Wonderland

| October 12, 2003

Just when you think you have seen enough drug movies complete with stock traits like fast editing, strange graphics and confusing plot lines, director James Cox unveils yet another in this genre as he attempts to outline the story of porn ledged John Holmes. While this film lacks originality in its style, the actors involved truly manage to evoke an odd sense of emotional attachment as the audience begins to find characters to root for.
John Holmes, played by the aging Val Kilmer (Tombstone), has lived his porn career to its extent and turning to the other vices of his industry, has managed to become a major player in a ring of thieves, drug dealers and as the story unfolds, murderers too. With his significantly younger girlfriend by his side, played by the stunning Kate Bosworth (Blue Crush), Holmes has one reason to live, but plenty of reasons not to as he gets caught up in the famous “Wonderland Murders.” The film unfolds the plot in three basic sections through the testimonies of David Lind, Holmes himself, and the sole survivor of the Wonderland murders.
Biker David Lind (Dylan McDermott, Three to Tango), turns himself in to the police in order to tell his story in which Holmes has murdered his friends and the love of his life in order to get his revenge for receiving the little compensation for his involvement in the planned hit on LA club owner Eddie Nash played by Eric Bogosian (Deconstructing Harry). According to this first version of the events which occurred at the wonderland house, Holmes was present and helped Nash’s men gain entry to the house in order to commit the gruesome murders.
Following Lind’s lead, Holmes is arrested, and he wants to make a deal. If he is granted immunity, and is allowed to take his girlfriend and estranged wife Sharon (Lisa Kudrow, Analyze This) into the witness protection program, he is willing to tell his tale; one that differs significantly from Lind’s. Holmes claims that he was forced into the Nash robbery, and then ratted out for the deed. Nash, threatens to kill Holmes’ family if he won’t find and help kill the robbers. According to Holmes’ story, in order to protect his family, he fingered the culprits, and left before any of the murders took place making him only a minor accomplice in any of the crimes.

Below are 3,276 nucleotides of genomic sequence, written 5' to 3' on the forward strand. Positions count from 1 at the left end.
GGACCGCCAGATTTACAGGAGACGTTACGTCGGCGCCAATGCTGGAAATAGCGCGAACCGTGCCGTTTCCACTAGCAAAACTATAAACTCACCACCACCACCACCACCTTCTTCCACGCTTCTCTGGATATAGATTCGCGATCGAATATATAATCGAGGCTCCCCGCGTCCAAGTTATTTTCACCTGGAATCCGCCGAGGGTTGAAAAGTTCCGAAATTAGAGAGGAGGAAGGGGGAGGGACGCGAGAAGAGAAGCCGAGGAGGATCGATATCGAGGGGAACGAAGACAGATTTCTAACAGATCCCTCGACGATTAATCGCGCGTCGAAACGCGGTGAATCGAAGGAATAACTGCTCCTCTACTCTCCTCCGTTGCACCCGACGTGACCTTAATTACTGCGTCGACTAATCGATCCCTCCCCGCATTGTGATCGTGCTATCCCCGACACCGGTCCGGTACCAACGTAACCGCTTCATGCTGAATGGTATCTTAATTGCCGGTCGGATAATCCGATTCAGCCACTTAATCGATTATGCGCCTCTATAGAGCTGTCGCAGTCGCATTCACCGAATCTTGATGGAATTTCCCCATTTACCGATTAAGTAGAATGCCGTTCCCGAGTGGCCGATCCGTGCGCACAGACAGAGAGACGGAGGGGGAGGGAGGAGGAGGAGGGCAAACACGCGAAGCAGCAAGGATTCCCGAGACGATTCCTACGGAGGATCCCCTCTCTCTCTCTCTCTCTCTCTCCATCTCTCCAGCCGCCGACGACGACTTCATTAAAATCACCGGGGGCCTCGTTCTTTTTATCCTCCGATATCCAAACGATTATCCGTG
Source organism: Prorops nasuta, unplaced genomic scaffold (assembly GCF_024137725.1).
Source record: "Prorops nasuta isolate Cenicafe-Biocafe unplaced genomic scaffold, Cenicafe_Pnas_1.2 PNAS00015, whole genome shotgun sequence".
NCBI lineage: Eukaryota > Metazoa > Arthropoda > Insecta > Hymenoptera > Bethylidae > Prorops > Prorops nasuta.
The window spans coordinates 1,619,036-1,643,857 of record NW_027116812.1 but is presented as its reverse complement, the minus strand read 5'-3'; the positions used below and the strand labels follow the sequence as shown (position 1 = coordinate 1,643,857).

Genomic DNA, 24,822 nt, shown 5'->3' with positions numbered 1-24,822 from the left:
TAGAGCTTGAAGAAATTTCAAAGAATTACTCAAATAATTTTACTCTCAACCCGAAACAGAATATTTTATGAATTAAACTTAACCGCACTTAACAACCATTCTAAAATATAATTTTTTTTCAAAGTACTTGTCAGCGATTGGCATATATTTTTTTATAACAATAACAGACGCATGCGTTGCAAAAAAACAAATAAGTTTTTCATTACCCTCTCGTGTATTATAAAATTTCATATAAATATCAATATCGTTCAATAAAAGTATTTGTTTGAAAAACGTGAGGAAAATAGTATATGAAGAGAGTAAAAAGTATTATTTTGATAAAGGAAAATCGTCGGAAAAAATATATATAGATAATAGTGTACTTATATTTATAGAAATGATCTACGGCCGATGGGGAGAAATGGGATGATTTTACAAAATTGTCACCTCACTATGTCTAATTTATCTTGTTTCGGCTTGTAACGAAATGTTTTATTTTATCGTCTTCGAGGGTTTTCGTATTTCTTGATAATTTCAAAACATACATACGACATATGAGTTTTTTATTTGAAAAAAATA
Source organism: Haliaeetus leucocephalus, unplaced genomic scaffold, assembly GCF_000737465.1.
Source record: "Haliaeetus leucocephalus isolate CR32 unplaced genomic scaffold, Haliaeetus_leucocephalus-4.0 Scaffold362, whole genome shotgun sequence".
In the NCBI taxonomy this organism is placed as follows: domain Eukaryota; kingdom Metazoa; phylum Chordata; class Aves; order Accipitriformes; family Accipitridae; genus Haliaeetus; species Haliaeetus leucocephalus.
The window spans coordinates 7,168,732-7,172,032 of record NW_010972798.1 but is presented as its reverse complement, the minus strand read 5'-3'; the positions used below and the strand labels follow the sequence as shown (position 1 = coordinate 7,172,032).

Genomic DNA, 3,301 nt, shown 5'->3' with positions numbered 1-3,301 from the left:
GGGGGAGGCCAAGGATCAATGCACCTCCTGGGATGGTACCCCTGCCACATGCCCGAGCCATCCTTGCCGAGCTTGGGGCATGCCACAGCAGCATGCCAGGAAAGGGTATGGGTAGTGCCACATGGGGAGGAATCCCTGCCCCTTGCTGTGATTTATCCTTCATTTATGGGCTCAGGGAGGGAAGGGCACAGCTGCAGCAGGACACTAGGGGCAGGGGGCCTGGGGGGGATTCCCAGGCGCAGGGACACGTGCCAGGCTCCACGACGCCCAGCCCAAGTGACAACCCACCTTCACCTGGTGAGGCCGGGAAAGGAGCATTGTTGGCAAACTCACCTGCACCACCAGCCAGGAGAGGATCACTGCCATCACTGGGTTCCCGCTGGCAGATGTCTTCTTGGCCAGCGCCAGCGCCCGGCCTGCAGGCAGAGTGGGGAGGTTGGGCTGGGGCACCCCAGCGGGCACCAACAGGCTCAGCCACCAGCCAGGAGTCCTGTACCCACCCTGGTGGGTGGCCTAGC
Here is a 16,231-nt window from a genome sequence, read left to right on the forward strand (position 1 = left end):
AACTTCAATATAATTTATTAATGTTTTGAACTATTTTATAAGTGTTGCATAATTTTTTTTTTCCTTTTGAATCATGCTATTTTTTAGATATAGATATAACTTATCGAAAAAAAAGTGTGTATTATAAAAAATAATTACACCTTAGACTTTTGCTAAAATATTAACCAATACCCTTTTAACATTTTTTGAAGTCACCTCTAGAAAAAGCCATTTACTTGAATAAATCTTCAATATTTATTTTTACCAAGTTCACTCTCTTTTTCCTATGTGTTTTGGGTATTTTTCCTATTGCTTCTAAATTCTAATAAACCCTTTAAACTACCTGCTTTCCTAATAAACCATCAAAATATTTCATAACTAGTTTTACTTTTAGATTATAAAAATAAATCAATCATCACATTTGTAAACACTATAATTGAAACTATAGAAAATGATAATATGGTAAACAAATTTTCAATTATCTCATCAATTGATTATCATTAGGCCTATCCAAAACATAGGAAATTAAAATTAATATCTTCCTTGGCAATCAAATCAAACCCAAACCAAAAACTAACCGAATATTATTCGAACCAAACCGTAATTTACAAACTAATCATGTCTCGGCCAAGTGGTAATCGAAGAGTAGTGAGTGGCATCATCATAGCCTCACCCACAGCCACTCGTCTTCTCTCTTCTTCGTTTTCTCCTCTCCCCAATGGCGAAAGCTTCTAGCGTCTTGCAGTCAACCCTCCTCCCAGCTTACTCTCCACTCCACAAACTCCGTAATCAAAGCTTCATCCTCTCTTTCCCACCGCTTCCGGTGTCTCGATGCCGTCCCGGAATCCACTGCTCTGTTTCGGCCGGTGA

What we assume to be the real story emerges through Sharon’s well timed flashbacks, and the testimony of the sole surviving Wonderland victim, played by the barely recognizable Christina Applegate (The Sweetest Thing). This third version implicates Holmes’ interaction with both Nash and the Wonderland Gang. Not only is Holmes forced to turn in his friends for robbing the Nightclub mogul, but he is also forced to personally beat one of the criminals to death with a lead pipe. After cleaning up at his wife’s house, Holmes returns to his girlfriend and goes about his business.
With the three conflicting stories, and no real concrete evidence to place Holmes in the Wonderland house during the murders, the cops are forced to release the porn king. In celebration, he finally manages to make good on the promise to whisk his girlfriend away from LA, and the pair leave under fake names, to hide in Florida.
Confused yet? While the flashbacks and multiple storylines create a mild bewilderment producing a smoke screen around the truth of what actually happened, it is this same uncertainty that draws the audience in as no one in the film is completely clear as to what transpired at the Wonderland house either. Mumbled dialogue through loud music and parties add to the realism of the film, but also contributes to the confusion as lines are dropped and conversations missed in the din of strange sound mixing.
While the film doesn’t exactly convey a straight forward plotline, the actors involved manage to make this film very watchable. In addition to wonderful performances by Kilmer and Bosworth, Josh Lucas and Tim Blake Nelson very effectively bring to life two burned out junkies, and Eric Bogosian is truly scary in his performance as Eddie Nash. Through these actors, the film gives just the right amount of character development giving the audience permission to love and hate everyone in this film.
Whether or not this story holds any truth to the life of the real John Holmes, it is at least entertaining. While many of the story’s questions are left unanswered, the actors evoke true emotion as the characters’ lives are quickly shattered. This film is not groundbreaking, but definitely worth watching.

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